Unlike other generic approvals, epinephrine auto-injectors are considered "combination products" because they consist of both a drug and a device, making the approval process more challenging.
In May, the Food and Drug Administration posted a drug shortage alert, adding Mylan's EpiPen (epinephrine injection) to the drug shortage list.
The FDA designation was supported by data from 7 studies evaluating the safety and efficacy of Xolair against various food allergens (eg, peanut, milk, egg, others).
Gottlieb said "The charge to this new task force is to look for holistic solutions to addressing the underlying causes for these [drug] shortages."
Most adults (52%) reported that an EAI was not used during their most severe reaction, even though it would have been beneficial, 45% said they didn't have it with them at the time.
The pharmacokinetics trial, which included 60 participants with seasonal allergies, also demonstrated rapid drug absorption with the intranasal spray.
Intermittent supply constraints due to manufacturing delays from Mylan's manufacturing partner, Meridian Medical Technologies, have resulted in varying supply levels.
The supplemental New Drug Application (sNDA) for the 0.1mg strength was granted Priority Review by the Food and Drug Administration (FDA).
Inpatient and observation unit admissions for pediatric anaphylaxis decreased by more than half following implementation of a revised clinical care pathway.
In this case, a 55-year-old woman developed wheezing, dyspnea, and sudden loss of consciousness during her apitherapy session in which she received live bee stings to improve muscular contractures and stress.
The study enrolled 34 adolescents aged 12 to 17 years old who had no familiarity with an epinephrine device (naive) and did not receive training during the study.
With regard to adverse events, 12.4% of AR101-treated patients discontinued treatment due to treatment-related side effects; these included gastrointestinal adverse events (6.7%) and systemic allergic hypersensitivity reactions (2.7%).
Auvi-Q 0.1mg is the first epinephrine auto-injector specifically designed for the treatment of life-threatening allergic reactions, including anaphylaxis, in infants and small children weighing 16.5 to 33 pounds.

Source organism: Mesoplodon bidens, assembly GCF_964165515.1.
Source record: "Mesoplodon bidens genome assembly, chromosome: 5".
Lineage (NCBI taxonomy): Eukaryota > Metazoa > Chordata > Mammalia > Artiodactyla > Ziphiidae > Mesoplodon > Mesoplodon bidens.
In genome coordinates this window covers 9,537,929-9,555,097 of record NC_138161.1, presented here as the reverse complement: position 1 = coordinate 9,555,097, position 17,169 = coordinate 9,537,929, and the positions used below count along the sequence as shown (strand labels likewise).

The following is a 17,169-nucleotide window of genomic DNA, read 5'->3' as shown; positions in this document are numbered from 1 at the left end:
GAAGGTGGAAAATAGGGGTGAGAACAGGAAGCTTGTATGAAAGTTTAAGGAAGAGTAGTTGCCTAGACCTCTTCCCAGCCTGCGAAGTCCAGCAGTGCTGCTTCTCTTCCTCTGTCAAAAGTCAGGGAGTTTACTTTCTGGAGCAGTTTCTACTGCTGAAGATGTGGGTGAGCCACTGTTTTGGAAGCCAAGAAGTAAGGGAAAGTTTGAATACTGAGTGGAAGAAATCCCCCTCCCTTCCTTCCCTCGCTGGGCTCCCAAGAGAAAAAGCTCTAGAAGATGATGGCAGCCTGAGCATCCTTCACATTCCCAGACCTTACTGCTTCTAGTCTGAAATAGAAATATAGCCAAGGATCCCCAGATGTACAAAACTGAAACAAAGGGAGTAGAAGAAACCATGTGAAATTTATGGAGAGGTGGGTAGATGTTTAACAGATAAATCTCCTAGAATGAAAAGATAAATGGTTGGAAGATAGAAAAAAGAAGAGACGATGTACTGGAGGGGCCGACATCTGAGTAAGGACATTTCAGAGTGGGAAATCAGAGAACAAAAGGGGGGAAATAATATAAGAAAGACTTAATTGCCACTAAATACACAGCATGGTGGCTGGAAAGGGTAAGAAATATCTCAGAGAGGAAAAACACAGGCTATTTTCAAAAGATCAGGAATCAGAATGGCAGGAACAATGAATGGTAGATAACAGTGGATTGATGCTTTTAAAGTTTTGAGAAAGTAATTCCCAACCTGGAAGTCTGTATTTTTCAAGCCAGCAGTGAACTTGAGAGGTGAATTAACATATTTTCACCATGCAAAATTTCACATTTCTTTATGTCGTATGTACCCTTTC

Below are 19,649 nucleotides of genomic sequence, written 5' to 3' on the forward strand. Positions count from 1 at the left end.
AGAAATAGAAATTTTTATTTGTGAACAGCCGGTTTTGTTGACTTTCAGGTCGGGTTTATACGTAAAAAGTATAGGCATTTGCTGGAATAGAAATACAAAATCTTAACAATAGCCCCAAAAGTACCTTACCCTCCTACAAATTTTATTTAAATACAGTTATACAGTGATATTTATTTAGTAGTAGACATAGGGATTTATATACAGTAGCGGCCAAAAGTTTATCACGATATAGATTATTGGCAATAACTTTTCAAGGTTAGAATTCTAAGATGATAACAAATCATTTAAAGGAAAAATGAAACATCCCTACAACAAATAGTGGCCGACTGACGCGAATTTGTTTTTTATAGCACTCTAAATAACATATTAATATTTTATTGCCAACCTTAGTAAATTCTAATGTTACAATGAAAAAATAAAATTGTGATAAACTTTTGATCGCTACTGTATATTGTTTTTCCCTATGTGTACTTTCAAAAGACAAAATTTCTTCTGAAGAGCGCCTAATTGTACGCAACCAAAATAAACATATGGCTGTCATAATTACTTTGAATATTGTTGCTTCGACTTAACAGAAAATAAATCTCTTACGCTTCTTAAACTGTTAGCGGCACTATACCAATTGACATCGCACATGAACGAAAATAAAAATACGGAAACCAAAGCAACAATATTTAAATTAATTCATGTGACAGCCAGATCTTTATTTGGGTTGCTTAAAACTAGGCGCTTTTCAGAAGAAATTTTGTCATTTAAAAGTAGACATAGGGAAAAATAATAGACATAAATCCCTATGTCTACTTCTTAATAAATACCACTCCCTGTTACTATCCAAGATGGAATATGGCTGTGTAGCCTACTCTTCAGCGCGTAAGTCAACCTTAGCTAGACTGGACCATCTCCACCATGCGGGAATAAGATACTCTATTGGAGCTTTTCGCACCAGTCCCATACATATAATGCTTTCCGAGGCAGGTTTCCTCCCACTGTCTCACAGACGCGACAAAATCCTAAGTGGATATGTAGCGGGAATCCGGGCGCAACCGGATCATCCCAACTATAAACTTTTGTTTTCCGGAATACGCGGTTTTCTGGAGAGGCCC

Most products were accurate to their stated label, however most products did contain at least 1 unspecified antigen, for instance, "brand of nut-free cookies contained gluten, whereas a gluten-free brand contained a peanut allergen," the authors write.
Results found that 4 children initially treated with PPOIT and 6 treated with placebo had allergic reactions to peanut intake, none experience prophylaxis.
In March and May 2017, two patients given intravenous (IV) infusions of curcumin emulsion compounded with polyethylene glycol (PEG) 40 castor oil reported having immediate hypersensitivity reactions.
The company has indicated that if the new auto-injector is approved they expect it to be available for patients in the first half of 2018.
The researchers found that based on very low certainty in the body of evidence across examined studies, vitamin D supplementation may not reduce the risk of developing allergic diseases.
Symjepi should only be injected into the anterolateral aspect of the thigh; injection into other areas such as the buttocks or the hands and feet may result in adverse effects and may also not provide effective treatment of anaphylaxis.
States in the Midwest and South appear to have the highest prevalence of both alpha-gal allergy and rickettsial diseases transmitted by the Lone Star tick or Amblyomma americanum.
The recall affects both the EpiPen Auto-Injector 0.15mg and 0.3mg strengths and the product was distributed by Mylan Specialty between December 2015 and July 2016.
The patient, a 33-year old woman with a history of drug hypersensitivity to NSAIDs and aspirin, presented for management of her chronic UC with mesalamine.